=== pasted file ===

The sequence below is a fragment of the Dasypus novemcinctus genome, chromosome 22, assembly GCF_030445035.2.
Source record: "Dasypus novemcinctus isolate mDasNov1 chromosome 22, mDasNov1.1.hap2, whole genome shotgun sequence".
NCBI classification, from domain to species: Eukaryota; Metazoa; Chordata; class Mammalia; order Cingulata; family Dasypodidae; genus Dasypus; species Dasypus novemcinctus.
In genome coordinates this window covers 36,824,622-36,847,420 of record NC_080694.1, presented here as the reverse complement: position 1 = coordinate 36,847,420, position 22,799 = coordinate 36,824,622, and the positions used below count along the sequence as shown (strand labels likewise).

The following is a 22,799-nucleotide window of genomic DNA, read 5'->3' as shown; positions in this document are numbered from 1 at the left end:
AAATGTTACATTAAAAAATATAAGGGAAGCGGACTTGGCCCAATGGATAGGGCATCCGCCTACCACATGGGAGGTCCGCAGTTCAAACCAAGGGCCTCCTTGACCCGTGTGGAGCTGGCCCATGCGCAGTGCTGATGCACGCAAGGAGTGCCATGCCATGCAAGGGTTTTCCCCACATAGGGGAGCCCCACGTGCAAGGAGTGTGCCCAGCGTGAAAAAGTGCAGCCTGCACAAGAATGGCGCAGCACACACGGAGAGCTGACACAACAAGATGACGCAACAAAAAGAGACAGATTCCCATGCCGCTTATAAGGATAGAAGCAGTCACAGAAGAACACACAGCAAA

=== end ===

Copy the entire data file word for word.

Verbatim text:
The sequence below is a fragment of the Dasypus novemcinctus genome, chromosome 22, assembly GCF_030445035.2.
Source record: "Dasypus novemcinctus isolate mDasNov1 chromosome 22, mDasNov1.1.hap2, whole genome shotgun sequence".
NCBI classification, from domain to species: Eukaryota; Metazoa; Chordata; class Mammalia; order Cingulata; family Dasypodidae; genus Dasypus; species Dasypus novemcinctus.
In genome coordinates this window covers 36,824,622-36,847,420 of record NC_080694.1, presented here as the reverse complement: position 1 = coordinate 36,847,420, position 22,799 = coordinate 36,824,622, and the positions used below count along the sequence as shown (strand labels likewise).

The following is a 22,799-nucleotide window of genomic DNA, read 5'->3' as shown; positions in this document are numbered from 1 at the left end:
AAATGTTACATTAAAAAATATAAGGGAAGCGGACTTGGCCCAATGGATAGGGCATCCGCCTACCACATGGGAGGTCCGCAGTTCAAACCAAGGGCCTCCTTGACCCGTGTGGAGCTGGCCCATGCGCAGTGCTGATGCACGCAAGGAGTGCCATGCCATGCAAGGGTTTTCCCCACATAGGGGAGCCCCACGTGCAAGGAGTGTGCCCAGCGTGAAAAAGTGCAGCCTGCACAAGAATGGCGCAGCACACACGGAGAGCTGACACAACAAGATGACGCAACAAAAAGAGACAGATTCCCATGCCGCTTATAAGGATAGAAGCAGTCACAGAAGAACACACAGCAAA